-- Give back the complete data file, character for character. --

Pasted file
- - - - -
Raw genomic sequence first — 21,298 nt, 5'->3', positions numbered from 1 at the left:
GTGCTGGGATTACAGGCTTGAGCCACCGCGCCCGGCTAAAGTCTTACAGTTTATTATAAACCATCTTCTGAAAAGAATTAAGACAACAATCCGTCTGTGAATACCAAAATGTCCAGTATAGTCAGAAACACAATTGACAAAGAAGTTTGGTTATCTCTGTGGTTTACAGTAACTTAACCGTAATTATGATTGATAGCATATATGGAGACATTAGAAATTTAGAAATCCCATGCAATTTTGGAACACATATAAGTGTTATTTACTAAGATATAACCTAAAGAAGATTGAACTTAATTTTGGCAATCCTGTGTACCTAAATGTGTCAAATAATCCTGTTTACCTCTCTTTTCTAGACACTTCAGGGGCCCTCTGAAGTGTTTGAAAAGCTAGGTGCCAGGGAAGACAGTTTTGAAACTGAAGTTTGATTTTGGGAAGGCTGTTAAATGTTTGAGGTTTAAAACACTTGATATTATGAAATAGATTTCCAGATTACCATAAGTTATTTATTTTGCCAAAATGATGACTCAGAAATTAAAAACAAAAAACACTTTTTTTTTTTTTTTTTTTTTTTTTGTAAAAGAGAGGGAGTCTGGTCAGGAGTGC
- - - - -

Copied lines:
Raw genomic sequence first — 21,298 nt, 5'->3', positions numbered from 1 at the left:
GTGCTGGGATTACAGGCTTGAGCCACCGCGCCCGGCTAAAGTCTTACAGTTTATTATAAACCATCTTCTGAAAAGAATTAAGACAACAATCCGTCTGTGAATACCAAAATGTCCAGTATAGTCAGAAACACAATTGACAAAGAAGTTTGGTTATCTCTGTGGTTTACAGTAACTTAACCGTAATTATGATTGATAGCATATATGGAGACATTAGAAATTTAGAAATCCCATGCAATTTTGGAACACATATAAGTGTTATTTACTAAGATATAACCTAAAGAAGATTGAACTTAATTTTGGCAATCCTGTGTACCTAAATGTGTCAAATAATCCTGTTTACCTCTCTTTTCTAGACACTTCAGGGGCCCTCTGAAGTGTTTGAAAAGCTAGGTGCCAGGGAAGACAGTTTTGAAACTGAAGTTTGATTTTGGGAAGGCTGTTAAATGTTTGAGGTTTAAAACACTTGATATTATGAAATAGATTTCCAGATTACCATAAGTTATTTATTTTGCCAAAATGATGACTCAGAAATTAAAAACAAAAAACACTTTTTTTTTTTTTTTTTTTTTTTTTGTAAAAGAGAGGGAGTCTGGTCAGGAGTGC